Drinking-water systems that supplied two areas of housing at Camp Lejeune were contaminated with industrial chemicals from at least 1957 to 1985. The contaminated wells were shut down in February 1985. The chemicals primarily were:
The duration and intensity of the exposure at Camp Lejeune are unknown. The geographic extent of contamination by specific chemicals also is unknown.
Studies currently being conducted by The Agency for Toxic Substances and Disease Registry (ATSDR) may, in the future, provide scientific information to help evaluate possible service-connection for health effects or to make policy changes.
A study on birth defects and childhood cancers released by the ATSDR in Dec. 2013 shows some evidence of an increased risk of neural tube defects, oral clefts, and childhood hematopoietic cancers (such as leukemia) in children whose mothers were exposed to contaminated Camp Lejeune water. The small number of cases in the study did not allow any firm conclusions to be drawn as to whether this small increased risk was caused by exposure to chemicals or occurred by chance.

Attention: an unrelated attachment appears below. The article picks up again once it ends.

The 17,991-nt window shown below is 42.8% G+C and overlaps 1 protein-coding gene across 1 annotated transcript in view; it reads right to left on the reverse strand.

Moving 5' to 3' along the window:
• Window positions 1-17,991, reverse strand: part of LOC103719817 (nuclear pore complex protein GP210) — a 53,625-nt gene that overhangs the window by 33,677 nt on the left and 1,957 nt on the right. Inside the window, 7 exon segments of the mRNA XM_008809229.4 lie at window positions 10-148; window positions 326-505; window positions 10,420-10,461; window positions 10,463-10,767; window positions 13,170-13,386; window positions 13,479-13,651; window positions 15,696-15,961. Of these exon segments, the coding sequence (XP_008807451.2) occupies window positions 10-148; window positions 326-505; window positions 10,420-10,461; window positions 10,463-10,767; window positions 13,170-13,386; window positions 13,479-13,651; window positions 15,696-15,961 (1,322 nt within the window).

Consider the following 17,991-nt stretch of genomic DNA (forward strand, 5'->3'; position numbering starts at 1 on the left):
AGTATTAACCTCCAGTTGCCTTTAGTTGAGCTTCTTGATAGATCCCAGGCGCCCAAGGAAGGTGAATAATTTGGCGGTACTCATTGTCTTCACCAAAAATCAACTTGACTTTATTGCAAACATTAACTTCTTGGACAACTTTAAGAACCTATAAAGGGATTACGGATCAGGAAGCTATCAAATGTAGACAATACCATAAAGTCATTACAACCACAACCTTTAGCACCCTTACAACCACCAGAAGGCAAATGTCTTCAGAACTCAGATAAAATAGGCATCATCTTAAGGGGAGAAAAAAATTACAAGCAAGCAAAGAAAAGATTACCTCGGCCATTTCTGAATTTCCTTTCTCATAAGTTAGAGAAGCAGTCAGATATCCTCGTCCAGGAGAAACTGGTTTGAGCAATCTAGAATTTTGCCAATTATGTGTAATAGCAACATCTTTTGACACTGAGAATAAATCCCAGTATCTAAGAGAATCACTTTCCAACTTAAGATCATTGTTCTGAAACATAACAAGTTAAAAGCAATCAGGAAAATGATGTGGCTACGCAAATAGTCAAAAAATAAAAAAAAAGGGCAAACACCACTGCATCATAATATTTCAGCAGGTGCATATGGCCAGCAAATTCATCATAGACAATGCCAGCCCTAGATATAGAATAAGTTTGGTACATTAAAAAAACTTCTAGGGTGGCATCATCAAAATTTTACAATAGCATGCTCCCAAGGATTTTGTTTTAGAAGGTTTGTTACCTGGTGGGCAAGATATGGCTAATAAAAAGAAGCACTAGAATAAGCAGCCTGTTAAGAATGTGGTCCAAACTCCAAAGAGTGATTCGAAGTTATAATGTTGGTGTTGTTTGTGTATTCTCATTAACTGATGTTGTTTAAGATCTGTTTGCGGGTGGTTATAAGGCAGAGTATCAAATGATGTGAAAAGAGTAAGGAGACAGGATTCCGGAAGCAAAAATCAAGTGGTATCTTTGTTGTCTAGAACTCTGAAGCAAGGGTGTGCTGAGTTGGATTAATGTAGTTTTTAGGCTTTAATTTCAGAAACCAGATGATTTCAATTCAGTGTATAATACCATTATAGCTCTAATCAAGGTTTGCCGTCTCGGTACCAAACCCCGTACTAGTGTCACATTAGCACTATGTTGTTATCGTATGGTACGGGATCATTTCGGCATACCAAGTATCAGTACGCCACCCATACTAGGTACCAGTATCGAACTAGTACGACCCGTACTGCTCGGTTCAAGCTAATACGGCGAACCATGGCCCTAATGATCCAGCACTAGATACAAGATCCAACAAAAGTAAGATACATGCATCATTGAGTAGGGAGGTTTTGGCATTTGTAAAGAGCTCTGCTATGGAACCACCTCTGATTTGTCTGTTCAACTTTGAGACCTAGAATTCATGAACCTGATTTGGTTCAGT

Scientific studies show some evidence of an increased risk of kidney cancer in workers exposed to high levels of TCE over many years. High-level benzene exposure is associated with an increased risk of leukemia.
In 2009, the National Research Council published a report, Contaminated Water Supplies at Camp Lejeune. The report concludes that available scientific evidence does not provide sufficient basis to determine if the population of Camp Lejeune suffered adverse health effects as a result of exposure to contaminants in the water supply.
If you have health concerns about exposure to contaminated water at Camp Lejeune, talk to your health care provider or local VA Environmental Health Coordinator.
Learn about health benefits for Camp Lejeune Veterans and family members.